You submit your contribution to the TECS Web site. Just sumbit the paper as a normal paper, but mention in the "Author's Cover Letter"-field the name of the special issue. You should also put the name of the special issue on the cover page. If you have forgotten to mention, that your paper is for a Special Issue, your paper will be treated as a regular paper/issue!

Important: When submitting a paper, please check following before submission

  • no security settings set
  • do not use Type 3 Fonts
  • Page limit: 25 pages. Since the pagelimit is set to 25 pages, it is recommended to format your submission in paper in the style of ACM publications. You`ll find the template and formatting instructions here.

Otherwise your paper cannot be downloaded by the reviewers from manuscriptcentral and therefore your paper cannot be reviewed. Only papers that are accepted on the first round of review will be published in the special issue; this should encourage you to submit your best work to the special isuse. Some papers may be suggested for further review and consideration as a regular issue paper. Don't even think about asking for an extension of the deadline. The special issue associate editor is not authorized to grant extensions and the editor-in-chief will not grant extensions. All submissions compete on a level playing field only when they must meet the same timetable. Special issues are reviewed and published on a fast schedule. It is important that you reply promptly to any requests and that, if selected, you prepare the final version of the paper quickly. The Special Issue will be published if all final versions were submitted. After that, the publication date depends on TECS' total publication flow and is not a guaranteed date.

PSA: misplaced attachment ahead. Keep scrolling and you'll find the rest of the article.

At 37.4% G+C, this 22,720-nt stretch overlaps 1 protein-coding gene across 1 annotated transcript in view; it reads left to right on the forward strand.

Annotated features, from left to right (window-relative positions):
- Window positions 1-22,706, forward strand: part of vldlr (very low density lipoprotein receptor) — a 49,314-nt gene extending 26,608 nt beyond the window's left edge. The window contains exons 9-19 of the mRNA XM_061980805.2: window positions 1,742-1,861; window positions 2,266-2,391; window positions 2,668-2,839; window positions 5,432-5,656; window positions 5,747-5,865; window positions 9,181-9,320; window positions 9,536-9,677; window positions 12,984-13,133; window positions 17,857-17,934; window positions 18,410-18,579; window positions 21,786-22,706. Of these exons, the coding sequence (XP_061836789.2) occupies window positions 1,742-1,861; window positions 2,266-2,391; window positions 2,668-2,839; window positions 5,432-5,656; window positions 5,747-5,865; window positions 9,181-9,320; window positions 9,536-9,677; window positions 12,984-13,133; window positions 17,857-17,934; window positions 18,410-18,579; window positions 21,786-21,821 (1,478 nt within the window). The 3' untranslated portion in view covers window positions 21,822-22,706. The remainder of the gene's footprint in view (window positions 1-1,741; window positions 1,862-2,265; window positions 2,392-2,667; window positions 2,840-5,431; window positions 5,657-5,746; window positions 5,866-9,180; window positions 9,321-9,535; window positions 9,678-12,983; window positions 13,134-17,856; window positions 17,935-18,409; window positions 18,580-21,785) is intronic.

Reviewers are a critical part of the special issue process (as they are of the entire transactions process). Reviewers don't get enough thanks for what they do, so we would first like to say thank you for your hard work.

Special issue papers are accepted based on one round of review rather than the two rounds that is typical for transactions. As a result, these papers must be of the highest quality. You can request minor changes that could be checked by the guest editor before publication. If a paper is interesting but not quite ready for publication, you can suggest that it go through a second round of review for consideration as a regular paper.

Open Special Issues

CFP Title Submission Deadline Publication

CEIoT-CFP: Cryptographic Engineering for Internet of Things: Security Foundations, Lightweight Solutions, and Attacks

15 February, 2018

 (Extended to 31 March, 2018)


Special Issue on Autonomous Battery-Free Sensing and Communication

24 June, 2016  

Special Issue on Secure and Fault-tolerant Embedded Computing

1 June, 2016  

Closed Special Issues

CFP Title Submission Deadline Publication

Special Issue on Software Controlled Memories

April 1, 2016  

ACSD Special Issue


ESWEEK Special Issue


Special Issue on Effective Divide-and-Conquer, Incremental, or Distributed Mechanisms of Embedded Designs for Extremely Big Data in Large-Scale Devices

1 January, 2016  

Special Issue on Embedded Device Forensics and Security: State of the Art Advance

31 December, 2015  

Special issue on Embedded Computing for Internet-of-Things (IoT)

1 December, 2015  

Virtual Prototyping of Parallel and Embedded Systems>

16 October, 2015 V16

Special issue on Emerging Technologies in Embedded Software and Systems

15 October, 2015  

Special issue on Languages, Compilers, Tools, and Applied Theory for Embedded Systems

31 August, 2015 V16I2

Challenges of Embedded Systems as it evolves into M2M, Internet-of-Things

31 March, 2015 V15I2

Methods and Models for System Design

11 March, 2015 V15I2